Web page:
It's fair to say that former St. Louis Rams general manager Billy Devaney has stepped on a few cracked sidewalks through an NFL career that started in 1979, when he was hired as a college scout for a Washington Redskins team that went on to win three Super Bowls in a span of a decade. Devaney followed Redskins GM Bobby Beathard to San Diego in 1990 and lasted until 2000, when the regime that drafted Ryan Leaf in 1998 was sent packing. Devaney was also the Atlanta Falcons' assistant general manager for one year -- unfortunately, that one year was 2007, when the Falcons were dealing with Michael Vick's arrest and imprisonment, not to mention Bobby Petrino being ... well, Bobby Petrino.
After he left Atlanta, Devaney was hired by the St. Louis Rams to rebuild a roster that had aged ungracefully, with little to show in the way of upcoming prospects. He ran four drafts in a row for the Rams and stocked the team with some interesting talent, including quarterback Sam Bradford, ends Chris Long and Robert Quinn, offensive tackles Jason Smith and Rodger Saffold, and linebacker James Laurinaitis. He also hired head coach Steve Spagnuolo, and after a 7-9 record and near-NFC West title in 2010, it was thought that the new Rams were ascending. A 2-14 decline in 2011 put that to rest, and combined with the 1-15 mark the team put up in 2009 (and other complications), it was enough to send Devaney and Spagnuolo packing. While Spagnuolo is now in a different kettle of fish as the New Orleans' Saints' defensive coordinator, Devaney retreated back to his home in Atlanta to reflect on how it all went wrong.
When he joined Rob Rang and myself on our KJR-AM "Chalk Talk" show last Saturday, Devaney was more than ready to dish about where the Rams started to nosedive again. He hadn't done so before to our knowledge, but Devaney was very forthright about what went wrong in St. Louis.
"I still ask myself that, almost every day," Devaney said, in response to that question. "The short version is when I was named general manager, we were looking for a head coach. And went through the hiring process, had great candidates, and knew [Steve] Spagnuolo from way back when I worked at the Redskins, he was an intern, so they hired Spags. As soon as Spags gets hired, the team is for sale. Chip and Lucia [Rosenbloom] inherit the team from Georgia Frontiere. Through a whole mess of legalese and tax issues, they tried everything they could to keep the team and they weren't going to be able to.
"So the team went up for sale. It was an old roster. Really old roster. There were some guaranteed contracts on there that we had to live with. Spags and I got together with Chip and we said 'Listen, this is going to be a complete overhaul, let's just bite the bullet and, rather than do it piece meal, let's blow the whole damn thing up.'"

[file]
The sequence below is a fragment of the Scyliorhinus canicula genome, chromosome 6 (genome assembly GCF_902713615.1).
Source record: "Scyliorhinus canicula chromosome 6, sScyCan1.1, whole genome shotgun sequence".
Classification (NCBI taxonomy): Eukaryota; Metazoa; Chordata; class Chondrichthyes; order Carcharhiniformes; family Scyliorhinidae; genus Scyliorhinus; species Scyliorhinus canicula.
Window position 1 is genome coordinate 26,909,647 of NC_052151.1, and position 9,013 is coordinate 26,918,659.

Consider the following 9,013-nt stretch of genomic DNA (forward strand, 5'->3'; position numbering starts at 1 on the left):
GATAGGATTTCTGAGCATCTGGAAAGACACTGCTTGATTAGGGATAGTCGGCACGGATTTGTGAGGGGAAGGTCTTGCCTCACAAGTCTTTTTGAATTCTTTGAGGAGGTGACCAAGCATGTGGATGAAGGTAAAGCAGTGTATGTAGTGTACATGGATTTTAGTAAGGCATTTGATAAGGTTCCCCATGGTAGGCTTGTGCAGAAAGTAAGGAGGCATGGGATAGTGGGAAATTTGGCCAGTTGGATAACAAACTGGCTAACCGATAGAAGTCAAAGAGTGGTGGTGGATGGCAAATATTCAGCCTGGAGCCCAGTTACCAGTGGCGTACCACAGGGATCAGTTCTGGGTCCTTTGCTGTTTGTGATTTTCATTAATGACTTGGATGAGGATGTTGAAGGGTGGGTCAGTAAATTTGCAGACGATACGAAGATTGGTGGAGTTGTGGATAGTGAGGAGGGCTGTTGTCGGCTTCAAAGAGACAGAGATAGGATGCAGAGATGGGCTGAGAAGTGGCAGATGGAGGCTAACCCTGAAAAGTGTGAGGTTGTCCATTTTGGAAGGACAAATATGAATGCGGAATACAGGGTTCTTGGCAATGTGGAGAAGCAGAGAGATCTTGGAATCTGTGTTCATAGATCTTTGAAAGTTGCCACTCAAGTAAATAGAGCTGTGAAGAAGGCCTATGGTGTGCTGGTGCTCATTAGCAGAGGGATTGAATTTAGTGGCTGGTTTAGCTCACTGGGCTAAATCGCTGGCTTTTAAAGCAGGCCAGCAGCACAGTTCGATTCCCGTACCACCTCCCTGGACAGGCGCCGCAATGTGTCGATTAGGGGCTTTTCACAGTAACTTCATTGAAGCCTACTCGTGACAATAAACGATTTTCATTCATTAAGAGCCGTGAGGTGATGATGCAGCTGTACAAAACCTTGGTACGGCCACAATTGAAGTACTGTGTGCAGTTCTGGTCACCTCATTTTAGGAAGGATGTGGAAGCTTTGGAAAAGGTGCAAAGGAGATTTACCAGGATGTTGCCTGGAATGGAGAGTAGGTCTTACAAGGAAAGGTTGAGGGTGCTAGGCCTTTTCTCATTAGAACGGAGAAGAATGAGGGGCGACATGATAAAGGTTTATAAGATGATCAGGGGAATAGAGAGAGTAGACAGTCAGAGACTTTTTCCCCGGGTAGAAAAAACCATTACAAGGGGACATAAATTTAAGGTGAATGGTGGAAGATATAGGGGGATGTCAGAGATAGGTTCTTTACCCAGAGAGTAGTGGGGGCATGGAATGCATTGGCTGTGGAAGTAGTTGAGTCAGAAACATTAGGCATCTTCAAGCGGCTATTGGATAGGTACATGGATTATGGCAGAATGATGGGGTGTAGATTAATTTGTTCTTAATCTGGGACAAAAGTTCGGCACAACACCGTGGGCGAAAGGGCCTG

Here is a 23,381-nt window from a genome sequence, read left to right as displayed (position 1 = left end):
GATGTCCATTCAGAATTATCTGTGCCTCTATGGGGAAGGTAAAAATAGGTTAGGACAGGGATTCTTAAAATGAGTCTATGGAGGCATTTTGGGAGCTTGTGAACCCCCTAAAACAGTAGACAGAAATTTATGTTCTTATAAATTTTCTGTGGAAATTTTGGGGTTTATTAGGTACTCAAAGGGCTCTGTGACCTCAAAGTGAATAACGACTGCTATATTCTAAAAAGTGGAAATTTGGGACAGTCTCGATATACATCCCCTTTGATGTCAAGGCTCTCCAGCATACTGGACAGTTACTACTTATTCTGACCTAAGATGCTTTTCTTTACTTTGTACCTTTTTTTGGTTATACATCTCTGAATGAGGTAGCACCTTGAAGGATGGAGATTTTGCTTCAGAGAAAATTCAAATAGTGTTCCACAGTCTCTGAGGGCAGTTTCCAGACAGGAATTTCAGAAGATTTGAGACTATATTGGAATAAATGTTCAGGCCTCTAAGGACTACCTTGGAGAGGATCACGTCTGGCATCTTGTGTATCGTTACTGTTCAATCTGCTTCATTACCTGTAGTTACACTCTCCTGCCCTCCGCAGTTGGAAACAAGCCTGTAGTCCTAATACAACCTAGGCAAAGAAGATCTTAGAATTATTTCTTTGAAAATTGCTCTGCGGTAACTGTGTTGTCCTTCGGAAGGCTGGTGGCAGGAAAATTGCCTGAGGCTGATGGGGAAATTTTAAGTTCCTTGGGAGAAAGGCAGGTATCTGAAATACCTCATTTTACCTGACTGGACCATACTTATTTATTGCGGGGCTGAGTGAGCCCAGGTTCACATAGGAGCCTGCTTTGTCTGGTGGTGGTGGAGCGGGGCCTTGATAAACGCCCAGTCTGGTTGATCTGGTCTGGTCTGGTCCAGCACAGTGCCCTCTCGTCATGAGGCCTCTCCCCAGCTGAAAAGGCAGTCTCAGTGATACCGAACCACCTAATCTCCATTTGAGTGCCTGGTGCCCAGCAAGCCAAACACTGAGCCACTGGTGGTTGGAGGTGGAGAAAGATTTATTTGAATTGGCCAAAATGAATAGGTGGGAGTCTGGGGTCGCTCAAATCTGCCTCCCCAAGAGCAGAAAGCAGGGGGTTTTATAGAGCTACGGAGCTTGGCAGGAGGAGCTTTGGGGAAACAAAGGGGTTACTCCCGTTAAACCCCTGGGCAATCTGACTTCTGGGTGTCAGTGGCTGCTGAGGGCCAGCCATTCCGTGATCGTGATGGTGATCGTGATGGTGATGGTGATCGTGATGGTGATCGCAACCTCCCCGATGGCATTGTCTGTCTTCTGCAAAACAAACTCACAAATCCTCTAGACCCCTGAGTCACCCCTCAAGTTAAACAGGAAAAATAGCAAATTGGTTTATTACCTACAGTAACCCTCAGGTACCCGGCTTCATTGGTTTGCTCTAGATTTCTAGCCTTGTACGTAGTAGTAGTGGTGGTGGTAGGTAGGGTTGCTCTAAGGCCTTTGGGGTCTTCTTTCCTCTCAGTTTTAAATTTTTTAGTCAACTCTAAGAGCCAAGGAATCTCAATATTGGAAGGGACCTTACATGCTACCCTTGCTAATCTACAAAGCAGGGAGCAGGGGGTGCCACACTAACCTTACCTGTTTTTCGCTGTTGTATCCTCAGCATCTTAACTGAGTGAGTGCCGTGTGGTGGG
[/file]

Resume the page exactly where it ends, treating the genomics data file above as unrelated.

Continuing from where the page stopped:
When I commented that he inherited a roster that looked a lot like Steven Jackson and the Pips, Devaney didn't hesitate to agree. "That was it. And you know what? I would have probably been happier with some of the Pips, quite honestly."
After he made some unpopular moves, like moving on from Orlando Pace and Torry Holt, Devaney was undone by changes at the offensive coordinator position, injuries to the team (especially on the offensive line and in the secondary), an inability to find optimal targets for Bradford, and the sale of the team to Stan Kroenke.
"We lose Pat Shurmur to the Cleveland Browns, he's our offensive coordinator. And the decision was made to bring in Josh McDaniels and change the whole offense. And it kind of completely blew up on us," Devaney said. "It was the perfect storm. When you look at it, we had a ton of injuries, no offseason. It was just one thing after another. I could tell in training camp -- I mean early on, I don't even know if we started playing a preseason game -- things just, especially on offense, things just looked really ... nobody looked comfortable.
"And our  schedule was ridiculous. I mean, we were hoping, and this is -- we're trying to be optimistic -- we were hoping at the halfway point, we may have had two wins. We thought if we could scratch out two wins, the back end of the schedule, we could win a couple of more games. Well, I don't know if we won any. We may have won one, but by that time, the roster was decimated. We were working corners out on Tuesday and they were lining up and starting for us on Sunday. ... Five or six of those guys, I couldn't even tell you who they were."
Finally, there was the disaster on defense dictated by an injury-depleted roster. "You can't hide corners. Not in this league," Devaney added. "Spagnuolo was handcuffed [in] what he liked to do. We had new guys, rookies, guys that never played in the NFL. So we had to play very vanilla. We couldn't do all the exotic stuff that Spagnuolo likes to do on defense. So, it was just a nightmare. It was just one of those years, everything that could go wrong, went wrong for us."
In the end, Devaney found himself replaced as the man in charge by Jeff Fisher. He's got a good record of personnel evaluation and he'll almost certainly work again in the league when he wants, but for now, it's time to shake loose an experience that could have gone a lot better. Devaney still believes in a lot of the talent he brought on board (especially Bradford); we'll just have to see how much Fisher and new GM Les Snead can make of what Devaney left them.
One thing's for sure -- Billy Devaney left the Rams in better shape than when he came on board. Sadly, that wasn't enough.